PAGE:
Researching education: 5 further readings on reflective practice

Welcome to this month's edition of Researching education: 5 further readings. In this series, we take a look at some further readings available on a particular topic, including open access research papers from various online databases, and Teacher archive content you might not have come across yet.

What do you understand to be involved in the process of reflective practice? How does the process of reflective practice in Australia compare to an international approach? In this edition of Researching education: 5 further readings, we share 5 readings on the topic of reflective practice from researchers in Australia and overseas.

  1. Reflection through critical friendship: Promoting growth of teachers. This research out of the US has found that teacher practice is enhanced and strengthened when educators come together as critical friends to share their experiences with each other and are given the opportunity to provide meaningful feedback to their peers. If you’d like to continue reading about this topic, we explored Australian research into a reflective circles peer support model which encouraged teachers to share their experiences and seek responses from their colleagues, in a recent Teacher article.
  2. Reflective thinking practices among pre-service teachers: Comparison between Malaysia and Australia. This paper shares the results of a study comparing the reflective teaching practices of pre-service teachers in 2 culturally different countries, Australia and Malaysia. Almost 400 participants from each country were involved in the research, and the results show that the understanding of the reflective thinking process is vastly different between the 2 countries.
  3. One teacher educator’s strategies for encouraging reflective practice. In this paper, Tom Russell from the Faculty of Education at Queen’s University in Canada, shares his strategies for encouraging reflective practice which is grounded in self-study methodology. The strategies for teacher education students outlined in the paper include an extended writing assignment focused on professional learning, teaching how to learn from personal experience and the unrecognised power of listening.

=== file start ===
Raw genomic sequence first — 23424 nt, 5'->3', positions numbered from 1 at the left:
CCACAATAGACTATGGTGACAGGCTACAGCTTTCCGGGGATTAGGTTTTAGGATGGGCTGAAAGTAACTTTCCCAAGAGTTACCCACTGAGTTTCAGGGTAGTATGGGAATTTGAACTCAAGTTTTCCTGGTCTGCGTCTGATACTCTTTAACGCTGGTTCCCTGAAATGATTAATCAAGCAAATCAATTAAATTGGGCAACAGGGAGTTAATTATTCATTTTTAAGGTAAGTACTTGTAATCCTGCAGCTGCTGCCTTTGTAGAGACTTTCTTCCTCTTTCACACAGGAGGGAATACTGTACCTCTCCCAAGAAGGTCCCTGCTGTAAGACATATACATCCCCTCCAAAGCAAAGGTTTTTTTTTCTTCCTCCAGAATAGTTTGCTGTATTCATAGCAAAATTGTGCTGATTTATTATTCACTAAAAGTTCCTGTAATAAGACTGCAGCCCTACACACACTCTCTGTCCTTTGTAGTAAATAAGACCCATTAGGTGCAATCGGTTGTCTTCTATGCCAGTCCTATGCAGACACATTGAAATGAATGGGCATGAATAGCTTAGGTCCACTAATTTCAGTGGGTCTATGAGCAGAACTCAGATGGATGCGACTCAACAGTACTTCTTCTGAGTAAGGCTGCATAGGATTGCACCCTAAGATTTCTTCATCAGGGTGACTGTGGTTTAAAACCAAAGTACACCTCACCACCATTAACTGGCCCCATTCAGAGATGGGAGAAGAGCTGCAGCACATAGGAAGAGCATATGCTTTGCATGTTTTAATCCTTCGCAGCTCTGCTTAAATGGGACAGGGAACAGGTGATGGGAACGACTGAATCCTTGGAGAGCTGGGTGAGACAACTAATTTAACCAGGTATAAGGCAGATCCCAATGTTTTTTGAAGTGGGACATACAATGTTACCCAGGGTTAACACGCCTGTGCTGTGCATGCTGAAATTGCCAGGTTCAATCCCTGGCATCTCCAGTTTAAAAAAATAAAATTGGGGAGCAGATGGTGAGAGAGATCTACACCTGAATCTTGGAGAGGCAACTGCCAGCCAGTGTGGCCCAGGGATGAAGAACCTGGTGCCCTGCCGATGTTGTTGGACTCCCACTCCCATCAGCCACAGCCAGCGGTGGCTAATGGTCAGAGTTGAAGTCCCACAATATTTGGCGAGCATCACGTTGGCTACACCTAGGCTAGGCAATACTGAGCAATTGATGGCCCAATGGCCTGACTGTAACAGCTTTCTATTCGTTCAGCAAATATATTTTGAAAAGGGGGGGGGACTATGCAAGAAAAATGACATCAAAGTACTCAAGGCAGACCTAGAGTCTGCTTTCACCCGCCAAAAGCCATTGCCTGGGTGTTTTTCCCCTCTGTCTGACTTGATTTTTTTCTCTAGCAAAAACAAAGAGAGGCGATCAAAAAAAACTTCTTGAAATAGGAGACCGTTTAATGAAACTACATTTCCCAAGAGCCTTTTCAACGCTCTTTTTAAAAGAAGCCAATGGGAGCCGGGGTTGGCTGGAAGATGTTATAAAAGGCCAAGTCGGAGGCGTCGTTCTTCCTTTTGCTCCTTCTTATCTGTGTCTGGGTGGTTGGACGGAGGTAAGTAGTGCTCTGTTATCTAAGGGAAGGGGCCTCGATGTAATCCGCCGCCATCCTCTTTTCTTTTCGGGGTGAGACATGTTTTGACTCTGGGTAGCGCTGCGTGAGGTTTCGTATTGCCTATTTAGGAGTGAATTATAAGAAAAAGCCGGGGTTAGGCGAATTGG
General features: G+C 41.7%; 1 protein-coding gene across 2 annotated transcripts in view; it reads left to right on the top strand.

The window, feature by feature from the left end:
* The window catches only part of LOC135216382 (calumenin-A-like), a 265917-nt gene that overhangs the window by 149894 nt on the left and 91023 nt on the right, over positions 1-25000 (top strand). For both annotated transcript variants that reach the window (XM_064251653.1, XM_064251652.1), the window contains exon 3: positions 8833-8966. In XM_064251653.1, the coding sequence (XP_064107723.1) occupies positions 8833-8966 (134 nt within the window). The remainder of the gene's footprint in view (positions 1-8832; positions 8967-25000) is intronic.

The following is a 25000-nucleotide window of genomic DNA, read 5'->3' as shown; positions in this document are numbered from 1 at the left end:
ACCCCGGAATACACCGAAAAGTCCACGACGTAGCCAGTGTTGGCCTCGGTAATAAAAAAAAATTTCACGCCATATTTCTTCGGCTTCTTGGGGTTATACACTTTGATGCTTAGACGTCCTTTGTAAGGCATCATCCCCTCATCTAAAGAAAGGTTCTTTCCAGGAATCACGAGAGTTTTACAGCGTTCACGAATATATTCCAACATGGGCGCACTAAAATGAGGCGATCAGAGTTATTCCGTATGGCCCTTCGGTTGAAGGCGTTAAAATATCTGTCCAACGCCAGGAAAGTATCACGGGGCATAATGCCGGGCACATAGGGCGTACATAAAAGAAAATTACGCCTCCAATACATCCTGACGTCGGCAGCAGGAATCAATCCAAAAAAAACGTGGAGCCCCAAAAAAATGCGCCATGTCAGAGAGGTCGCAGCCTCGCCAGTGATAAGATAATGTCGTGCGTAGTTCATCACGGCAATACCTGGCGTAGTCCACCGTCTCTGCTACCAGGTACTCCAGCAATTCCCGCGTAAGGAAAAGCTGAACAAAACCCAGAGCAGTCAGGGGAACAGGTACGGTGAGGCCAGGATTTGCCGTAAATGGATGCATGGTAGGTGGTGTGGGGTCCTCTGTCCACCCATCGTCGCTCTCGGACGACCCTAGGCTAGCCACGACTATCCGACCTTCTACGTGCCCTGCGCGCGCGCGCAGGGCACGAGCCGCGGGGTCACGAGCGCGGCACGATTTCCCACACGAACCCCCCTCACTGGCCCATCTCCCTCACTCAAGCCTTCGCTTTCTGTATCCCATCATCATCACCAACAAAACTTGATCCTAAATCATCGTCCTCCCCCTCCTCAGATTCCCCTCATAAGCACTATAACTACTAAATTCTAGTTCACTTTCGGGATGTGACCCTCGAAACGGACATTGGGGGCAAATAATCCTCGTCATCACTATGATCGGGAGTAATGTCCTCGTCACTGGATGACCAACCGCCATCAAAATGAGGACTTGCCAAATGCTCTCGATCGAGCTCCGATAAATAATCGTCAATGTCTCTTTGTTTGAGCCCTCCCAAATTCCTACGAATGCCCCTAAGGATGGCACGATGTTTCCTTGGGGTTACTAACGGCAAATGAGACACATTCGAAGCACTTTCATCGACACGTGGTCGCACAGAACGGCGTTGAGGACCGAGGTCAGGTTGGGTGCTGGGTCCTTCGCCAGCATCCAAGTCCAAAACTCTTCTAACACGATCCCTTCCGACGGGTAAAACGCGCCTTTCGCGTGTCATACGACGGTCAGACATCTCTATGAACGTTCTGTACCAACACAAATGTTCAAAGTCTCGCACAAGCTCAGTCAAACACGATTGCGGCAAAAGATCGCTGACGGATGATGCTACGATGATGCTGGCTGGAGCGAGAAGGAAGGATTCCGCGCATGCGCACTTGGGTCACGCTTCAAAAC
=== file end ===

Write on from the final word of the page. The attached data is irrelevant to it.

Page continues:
4. A reflective guide to mentoring and being a teacher-mentor. This reflective guide, published by the Victorian government, is designed to support experienced teachers who are mentoring their less experienced colleagues. It takes readers through 5 key questions: what is the purpose of mentoring? How well does our school context support mentoring? What kind of mentor do I want to be? What do I need to know and do as a mentor? And, what does the international research say about effective mentoring?
  5. Beyond reflective practice: Blogging-with Place as a diffractive practice for (re)imagining place-based education. This recent article by Karen Nociti from Edith Cowan University considers diffractive practice as an alternative to reflective practice, specifically when used for the purpose of ascertaining a teacher’s experience and knowledge about sites that are intended for place-based teaching and learning. Nociti explores the practice of blogging-with Place and discusses the associated possibilities and challenges.

Some of the resources featured in this article can be found through Cunningham Library Catalogue and EdResearch Online. At the links below, you can search for more resources on the topic of reflective practice in these 2 online databases.

You can also browse other education topics at this page.

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